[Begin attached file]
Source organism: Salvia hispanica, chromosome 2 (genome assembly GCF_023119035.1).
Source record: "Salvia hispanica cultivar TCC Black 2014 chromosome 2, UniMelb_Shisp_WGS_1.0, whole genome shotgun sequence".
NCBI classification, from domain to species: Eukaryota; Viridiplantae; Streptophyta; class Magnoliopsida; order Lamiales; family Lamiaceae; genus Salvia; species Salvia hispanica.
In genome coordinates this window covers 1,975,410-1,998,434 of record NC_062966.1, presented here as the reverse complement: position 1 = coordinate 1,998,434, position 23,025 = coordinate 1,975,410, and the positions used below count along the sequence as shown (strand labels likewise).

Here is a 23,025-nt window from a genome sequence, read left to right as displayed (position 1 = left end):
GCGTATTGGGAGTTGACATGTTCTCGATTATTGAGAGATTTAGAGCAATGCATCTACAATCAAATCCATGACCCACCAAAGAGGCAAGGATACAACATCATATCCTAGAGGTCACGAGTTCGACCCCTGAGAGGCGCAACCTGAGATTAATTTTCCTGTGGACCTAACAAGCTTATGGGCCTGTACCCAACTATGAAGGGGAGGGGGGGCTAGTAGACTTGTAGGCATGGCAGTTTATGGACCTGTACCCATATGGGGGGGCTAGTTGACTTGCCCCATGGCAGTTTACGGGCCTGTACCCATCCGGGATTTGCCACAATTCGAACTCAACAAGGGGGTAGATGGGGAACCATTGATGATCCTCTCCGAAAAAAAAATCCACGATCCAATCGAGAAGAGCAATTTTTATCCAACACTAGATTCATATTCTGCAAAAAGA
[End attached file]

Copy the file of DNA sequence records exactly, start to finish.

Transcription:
Source organism: Salvia hispanica, chromosome 2 (genome assembly GCF_023119035.1).
Source record: "Salvia hispanica cultivar TCC Black 2014 chromosome 2, UniMelb_Shisp_WGS_1.0, whole genome shotgun sequence".
NCBI classification, from domain to species: Eukaryota; Viridiplantae; Streptophyta; class Magnoliopsida; order Lamiales; family Lamiaceae; genus Salvia; species Salvia hispanica.
In genome coordinates this window covers 1,975,410-1,998,434 of record NC_062966.1, presented here as the reverse complement: position 1 = coordinate 1,998,434, position 23,025 = coordinate 1,975,410, and the positions used below count along the sequence as shown (strand labels likewise).

Here is a 23,025-nt window from a genome sequence, read left to right as displayed (position 1 = left end):
GCGTATTGGGAGTTGACATGTTCTCGATTATTGAGAGATTTAGAGCAATGCATCTACAATCAAATCCATGACCCACCAAAGAGGCAAGGATACAACATCATATCCTAGAGGTCACGAGTTCGACCCCTGAGAGGCGCAACCTGAGATTAATTTTCCTGTGGACCTAACAAGCTTATGGGCCTGTACCCAACTATGAAGGGGAGGGGGGGCTAGTAGACTTGTAGGCATGGCAGTTTATGGACCTGTACCCATATGGGGGGGCTAGTTGACTTGCCCCATGGCAGTTTACGGGCCTGTACCCATCCGGGATTTGCCACAATTCGAACTCAACAAGGGGGTAGATGGGGAACCATTGATGATCCTCTCCGAAAAAAAAATCCACGATCCAATCGAGAAGAGCAATTTTTATCCAACACTAGATTCATATTCTGCAAAAAGA